The euro touched two-month lows against the dollar and Swiss franc as European finance ministers struggled to agree on how to provide additional aid for Greece.
The 17-nation currency erased losses versus the greenback as U.S. stocks rose amid an increase in risk appetite. New Zealand’s dollar declined after retail sales unexpectedly fell. The yen gained against most major peers after euro-area policy makers said they would give Greece two extra years to lower its budget deficit. Brazil’s real slid on bets the central bank will continue intervening to weaken it.
“Greece expectations have been priced in and are weighing on the euro,” said Dan Hwang, the New York-based chief currency trader for Gallant Capital Markets, an online foreign-exchange brokerage. “The euro-dollar should continue trading between the 100- and 200-day moving average for the next couple of weeks until the next tranche of aid.”
The euro was little changed at $1.2704 at 5 p.m. New York time after touching $1.2662 earlier, the weakest level since Sept. 7. Its 100-day moving average is $1.2644, and the 200-day average is $1.2815. The shared currency declined 0.2 percent to 100.84 yen, weakening for a fifth day. The Japanese currency appreciated 0.2 percent to 79.38 per dollar.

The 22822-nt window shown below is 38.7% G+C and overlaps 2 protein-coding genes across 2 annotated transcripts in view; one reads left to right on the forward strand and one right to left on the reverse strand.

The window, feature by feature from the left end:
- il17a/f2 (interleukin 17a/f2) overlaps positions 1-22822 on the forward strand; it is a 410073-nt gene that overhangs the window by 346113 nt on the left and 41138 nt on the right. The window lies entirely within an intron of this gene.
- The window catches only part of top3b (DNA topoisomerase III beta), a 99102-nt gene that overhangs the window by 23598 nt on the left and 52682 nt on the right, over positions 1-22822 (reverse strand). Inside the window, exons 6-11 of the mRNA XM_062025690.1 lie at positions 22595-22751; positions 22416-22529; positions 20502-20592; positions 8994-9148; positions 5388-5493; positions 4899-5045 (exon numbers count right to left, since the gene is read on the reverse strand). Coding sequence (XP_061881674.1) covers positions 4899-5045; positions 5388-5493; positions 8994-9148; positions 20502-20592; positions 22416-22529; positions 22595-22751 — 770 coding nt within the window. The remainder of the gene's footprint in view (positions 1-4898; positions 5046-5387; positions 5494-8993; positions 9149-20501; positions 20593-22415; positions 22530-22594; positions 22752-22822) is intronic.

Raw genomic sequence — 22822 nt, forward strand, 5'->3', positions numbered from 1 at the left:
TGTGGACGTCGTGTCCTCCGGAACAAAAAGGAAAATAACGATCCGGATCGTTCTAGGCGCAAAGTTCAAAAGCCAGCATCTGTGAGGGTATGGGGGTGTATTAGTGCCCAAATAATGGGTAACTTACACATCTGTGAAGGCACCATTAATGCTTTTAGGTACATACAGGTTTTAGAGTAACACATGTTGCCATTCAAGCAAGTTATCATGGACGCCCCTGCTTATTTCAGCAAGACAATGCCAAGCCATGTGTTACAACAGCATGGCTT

The seven-day relative strength index for the euro versus the dollar was 18.9. A reading below 30 indicates an asset may have fallen too far, too quickly, and be due for a correction.
The euro reversed losses as the Standard & Poor’s 500 (SPX) Index rose as much as 0.6 percent when Home Depot Inc. led a rally in retailers after reporting better-than-forecast earnings. The gauge later erased gains to end the day down 0.4 percent.
New Zealand’s dollar, nicknamed the kiwi, advanced against all of its 16 most-traded counterparts tracked by Bloomberg before erasing gains as retail sales adjusted for inflation declined 0.4 percent in the third quarter, versus a Bloomberg News survey’s forecast for a 0.4 percent gain. The kiwi weakened 0.2 percent to 81.60 U.S. cents.
Europe’s common currency has lost 6.3 percent in the past 12 months, the worst performance among the 10 developed-nation currencies tracked by Bloomberg Correlation-Weighted Indexes. The yen slid 2 percent, and the dollar rose 1.3 percent.
Euro-area finance ministers will reconvene next week in an “extraordinary meeting” to discuss Greece’s financing needs, according to a statement read out by Luxembourg Prime Minister Jean-Claude Juncker at the conclusion of a gathering in Brussels late yesterday. International Monetary Fund Managing Director Christine Lagarde said after the meeting Greece’s creditors had “different views.”
The finance ministers put off until Nov. 20 a decision on how to cover additional Greek needs of as much as 32.6 billion euros ($41 billion). Lagarde disagreed with a decision by the officials to postpone the goal of getting Greece’s debt down to 120 percent of GDP by two years, until 2022.
“Greece has not really gone away,” Fabian Eliasson, head of U.S. currency sales at Mizuho Financial Group Inc. (8411) in New York, said in an interview. “They’re still trying to chip away with their austerity measures. But if you don’t get the red headlines that it’s deteriorating for the moment, you see that as an improvement.”